Protect your eyesight by doing less of this “healthy” activity

I often warn you about the many dangers of high-intensity exercise (or what I call “excess-ercise”)—including damage to heart, joints, soft tissues, and internal organs. And now—a new study has found that excessive exercise can even damage your eyesight.

I’ll tell you all about that new, surprising study in a moment. But first, let’s back up to discuss why overexerting the body can lead to so many significant health problems…

Overtaxing the body has consequences

The human body isn’t designed to remain sedentary. Which is why I always recommend you get 2.5 hours total of light-to-moderate physical exercise weekly. After all, research shows this is the optimal amount you need to achieve overall good health. Plus, this moderate amount allows the body to maintain homeostasis—a healthy state of constant, internal balance.

But that doesn’t mean more is always better. In fact, studies show the “law of diminishing returns” applies to exercise, too. Which means when you exercise beyond 2.5 hours each week, the benefits actually start to diminish.

And—eventually—the harms can start to add up. In fact, chronically overtaxing the body causes stress, strain, and wear and tear on your joints, organs, soft tissues, and muscles—including your heart! Which is why some exercise fanatics end up suddenly dropping dead from coronary artery disease or from heart strain.

Plus, over-exercising can even harm your mental health. In fact, as I recently reported, a major study found excessive exercisers grapple with mental health struggles year-round.

And now—it appears we should add eye disease to the long list of problems associated with over-exercising…

Too much exercise harms delicate eye tissues

For this new study, researchers followed more than 200,000 participants, ages 45 to 79, for up to 11 years. They recorded the participants’ physical activity levels at the start of the study and again during follow-up.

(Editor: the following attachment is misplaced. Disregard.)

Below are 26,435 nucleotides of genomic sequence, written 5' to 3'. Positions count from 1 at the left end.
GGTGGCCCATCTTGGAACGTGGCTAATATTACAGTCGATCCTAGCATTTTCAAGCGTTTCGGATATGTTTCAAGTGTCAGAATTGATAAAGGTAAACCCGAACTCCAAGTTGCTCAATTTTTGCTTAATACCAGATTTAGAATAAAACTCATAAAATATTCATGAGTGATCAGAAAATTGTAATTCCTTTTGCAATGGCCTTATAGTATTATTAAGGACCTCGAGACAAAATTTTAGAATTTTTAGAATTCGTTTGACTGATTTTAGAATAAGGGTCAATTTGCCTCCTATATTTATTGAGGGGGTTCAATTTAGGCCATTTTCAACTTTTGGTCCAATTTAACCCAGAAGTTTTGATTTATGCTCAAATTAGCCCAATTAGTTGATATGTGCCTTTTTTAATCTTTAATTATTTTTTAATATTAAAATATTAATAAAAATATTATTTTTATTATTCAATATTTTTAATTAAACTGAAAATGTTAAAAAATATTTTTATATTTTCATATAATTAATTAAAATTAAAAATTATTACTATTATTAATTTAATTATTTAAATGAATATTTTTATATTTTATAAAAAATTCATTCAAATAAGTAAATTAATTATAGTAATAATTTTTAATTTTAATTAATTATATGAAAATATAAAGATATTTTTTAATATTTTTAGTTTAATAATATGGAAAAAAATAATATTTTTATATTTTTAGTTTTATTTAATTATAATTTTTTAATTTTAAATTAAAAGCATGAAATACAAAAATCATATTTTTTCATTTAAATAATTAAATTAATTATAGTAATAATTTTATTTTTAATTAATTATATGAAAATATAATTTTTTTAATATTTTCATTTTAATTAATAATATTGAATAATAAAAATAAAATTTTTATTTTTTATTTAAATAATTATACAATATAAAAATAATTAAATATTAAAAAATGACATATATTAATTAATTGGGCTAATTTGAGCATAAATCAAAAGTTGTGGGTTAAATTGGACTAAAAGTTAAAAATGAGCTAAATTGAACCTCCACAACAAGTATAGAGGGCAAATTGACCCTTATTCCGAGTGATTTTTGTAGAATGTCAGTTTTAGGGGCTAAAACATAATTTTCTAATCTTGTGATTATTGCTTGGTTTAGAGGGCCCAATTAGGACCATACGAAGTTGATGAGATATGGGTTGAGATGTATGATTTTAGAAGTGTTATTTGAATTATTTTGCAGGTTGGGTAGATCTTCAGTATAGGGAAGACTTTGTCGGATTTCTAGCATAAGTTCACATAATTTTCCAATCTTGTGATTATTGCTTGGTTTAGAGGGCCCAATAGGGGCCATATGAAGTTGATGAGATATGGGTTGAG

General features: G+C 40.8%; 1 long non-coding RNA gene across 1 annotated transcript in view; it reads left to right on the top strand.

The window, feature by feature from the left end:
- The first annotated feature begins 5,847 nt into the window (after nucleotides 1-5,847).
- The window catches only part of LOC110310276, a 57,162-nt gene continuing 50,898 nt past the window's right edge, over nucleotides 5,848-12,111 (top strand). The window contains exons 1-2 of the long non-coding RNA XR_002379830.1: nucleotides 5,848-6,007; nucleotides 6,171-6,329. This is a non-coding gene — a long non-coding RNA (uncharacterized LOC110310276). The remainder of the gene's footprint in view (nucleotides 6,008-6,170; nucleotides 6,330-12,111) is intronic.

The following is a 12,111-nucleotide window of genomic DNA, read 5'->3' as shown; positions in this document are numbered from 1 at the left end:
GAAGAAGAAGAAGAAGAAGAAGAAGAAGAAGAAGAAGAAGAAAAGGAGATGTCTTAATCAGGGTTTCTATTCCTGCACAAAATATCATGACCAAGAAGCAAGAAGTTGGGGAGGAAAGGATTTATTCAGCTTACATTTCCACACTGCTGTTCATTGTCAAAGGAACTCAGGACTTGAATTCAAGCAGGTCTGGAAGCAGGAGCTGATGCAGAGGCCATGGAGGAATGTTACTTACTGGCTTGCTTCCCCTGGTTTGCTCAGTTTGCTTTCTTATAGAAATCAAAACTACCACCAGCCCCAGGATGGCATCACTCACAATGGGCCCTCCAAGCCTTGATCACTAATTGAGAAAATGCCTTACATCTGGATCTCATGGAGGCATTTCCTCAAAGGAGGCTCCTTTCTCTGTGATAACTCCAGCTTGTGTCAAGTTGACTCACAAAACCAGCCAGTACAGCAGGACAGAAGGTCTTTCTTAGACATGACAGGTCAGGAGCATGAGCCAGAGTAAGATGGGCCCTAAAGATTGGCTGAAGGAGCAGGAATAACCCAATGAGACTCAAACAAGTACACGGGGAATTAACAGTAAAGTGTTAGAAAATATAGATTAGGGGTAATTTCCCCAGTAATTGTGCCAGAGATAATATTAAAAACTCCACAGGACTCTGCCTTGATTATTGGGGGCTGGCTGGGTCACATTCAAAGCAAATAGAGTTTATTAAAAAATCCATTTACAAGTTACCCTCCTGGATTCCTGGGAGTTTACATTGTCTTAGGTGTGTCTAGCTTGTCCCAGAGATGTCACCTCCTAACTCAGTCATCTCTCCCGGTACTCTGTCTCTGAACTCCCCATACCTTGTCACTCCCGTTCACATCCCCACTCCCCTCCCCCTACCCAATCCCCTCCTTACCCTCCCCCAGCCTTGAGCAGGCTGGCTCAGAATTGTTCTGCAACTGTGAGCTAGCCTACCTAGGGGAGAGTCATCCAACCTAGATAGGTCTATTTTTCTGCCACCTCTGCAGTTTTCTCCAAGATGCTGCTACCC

It turns out, 250 people in the high-intensity exercise group developed age-related macular degeneration (AMD)—a leading cause of vision loss among older adults. But only 198 people who did not engage in high-intensity exercise developed it.

Statistically speaking, here’s what that means…

Those who engaged in high-intensity exercise had a 23 percent higher risk, on average, and up to a 49 percent higher risk overall of developing AMD than their peers.

Plus, the effects of high-intensity exercise were even worse among younger people between the ages of 45 to 64 years: They had a 30 percent higher risk, on average, and up to a 63 percent higher risk overall of developing AMD.

And among men, specifically, those who engaged in high-intensity exercise had a 36 percent higher risk, on average, and up to a 69 percent higher risk of developing it.

The frequency of high-intensity exercise also affected outcomes…

For example, those who engaged in it just one to four times a week had a 28 percent higher risk, on average, and up to a 63 percent increased risk of developing AMD. While those who engaged in it five or more times a week had a 54 percent higher risk, on average, and up to a 206 percent higher risk of developing it!

This trend suggests there was a very strong “dose-response” effect. Which means, the more often high-intensity exercise was undertaken weekly…the higher the AMD risk.

Now, here’s where things got really interesting…

Researchers try to muddy the waters

Apparently, these results came as quite a shock to the researchers. They had expected to find that more and more exercise would simply be better for eyesight as people got older. And they even questioned their own results due to “lack of strong biological rationale.”


As I mentioned earlier, previous studies have already established that the law of diminishing returns applies to exercise and human health. Which means when people over-exercise, the health benefits start to diminish, and the harms start to mount up.

Plus, it only makes sense that all the jumping and jarring associated with high-intensity exercise could also cause some kind of damage in the delicate tissues of the eye, just as it does throughout the rest of the body.

Indeed, experts from the UCLA Longevity Center (which pioneered research on natural approaches to reversing Alzheimer’s disease and dementia) suggested that high-intensity exercise may lead to AMD because it harms the sensitive vascular membranes that surround the retina, which is located in the central area at the back of the eye.

So, in my view, the connection here is pretty clear to see.

In the end, continue to let moderation be your guide when it comes to exercise. Aim to spend just 2.5 hours weekly engaged in light-to-moderate physical activity, like hiking or swimming. And remember—even light gardening, housework, and walking all count toward your weekly total.

P.S. To learn about more simple, natural strategies to stay vibrant, youthful, and healthy well into your 70s, 80s, 90s, and beyond, check out my protocol, The Insider’s Ultimate Guide to Outsmarting “Old Age.” If you’d like to learn more about this comprehensive online learning tool, or enroll today, click here now!


“A Nationwide Cohort Study on the Association Between Past Physical Activity and Neovascular Age-Related Macular Degeneration in an East Asian Population.” Journal of the AMA Ophthalmology, 2018, 136(2):  132-139.